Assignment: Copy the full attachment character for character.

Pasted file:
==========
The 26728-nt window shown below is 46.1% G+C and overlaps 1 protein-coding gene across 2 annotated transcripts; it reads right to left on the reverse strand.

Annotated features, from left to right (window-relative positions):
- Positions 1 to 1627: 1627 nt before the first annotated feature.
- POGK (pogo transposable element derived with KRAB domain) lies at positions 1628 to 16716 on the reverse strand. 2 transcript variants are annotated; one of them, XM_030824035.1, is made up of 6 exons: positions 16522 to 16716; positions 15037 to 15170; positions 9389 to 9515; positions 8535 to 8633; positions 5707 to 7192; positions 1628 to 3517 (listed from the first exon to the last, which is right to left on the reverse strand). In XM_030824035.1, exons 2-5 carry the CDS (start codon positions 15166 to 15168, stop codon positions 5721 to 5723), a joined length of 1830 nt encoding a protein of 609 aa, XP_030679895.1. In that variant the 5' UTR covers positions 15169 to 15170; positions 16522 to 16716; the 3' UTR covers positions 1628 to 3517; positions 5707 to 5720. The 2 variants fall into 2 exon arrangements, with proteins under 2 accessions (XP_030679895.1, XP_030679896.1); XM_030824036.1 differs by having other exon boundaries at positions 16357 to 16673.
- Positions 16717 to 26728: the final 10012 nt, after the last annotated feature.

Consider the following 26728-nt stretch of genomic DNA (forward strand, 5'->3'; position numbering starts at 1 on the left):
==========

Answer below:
The 26728-nt window shown below is 46.1% G+C and overlaps 1 protein-coding gene across 2 annotated transcripts; it reads right to left on the reverse strand.

Annotated features, from left to right (window-relative positions):
- Positions 1 to 1627: 1627 nt before the first annotated feature.
- POGK (pogo transposable element derived with KRAB domain) lies at positions 1628 to 16716 on the reverse strand. 2 transcript variants are annotated; one of them, XM_030824035.1, is made up of 6 exons: positions 16522 to 16716; positions 15037 to 15170; positions 9389 to 9515; positions 8535 to 8633; positions 5707 to 7192; positions 1628 to 3517 (listed from the first exon to the last, which is right to left on the reverse strand). In XM_030824035.1, exons 2-5 carry the CDS (start codon positions 15166 to 15168, stop codon positions 5721 to 5723), a joined length of 1830 nt encoding a protein of 609 aa, XP_030679895.1. In that variant the 5' UTR covers positions 15169 to 15170; positions 16522 to 16716; the 3' UTR covers positions 1628 to 3517; positions 5707 to 5720. The 2 variants fall into 2 exon arrangements, with proteins under 2 accessions (XP_030679895.1, XP_030679896.1); XM_030824036.1 differs by having other exon boundaries at positions 16357 to 16673.
- Positions 16717 to 26728: the final 10012 nt, after the last annotated feature.

Consider the following 26728-nt stretch of genomic DNA (forward strand, 5'->3'; position numbering starts at 1 on the left):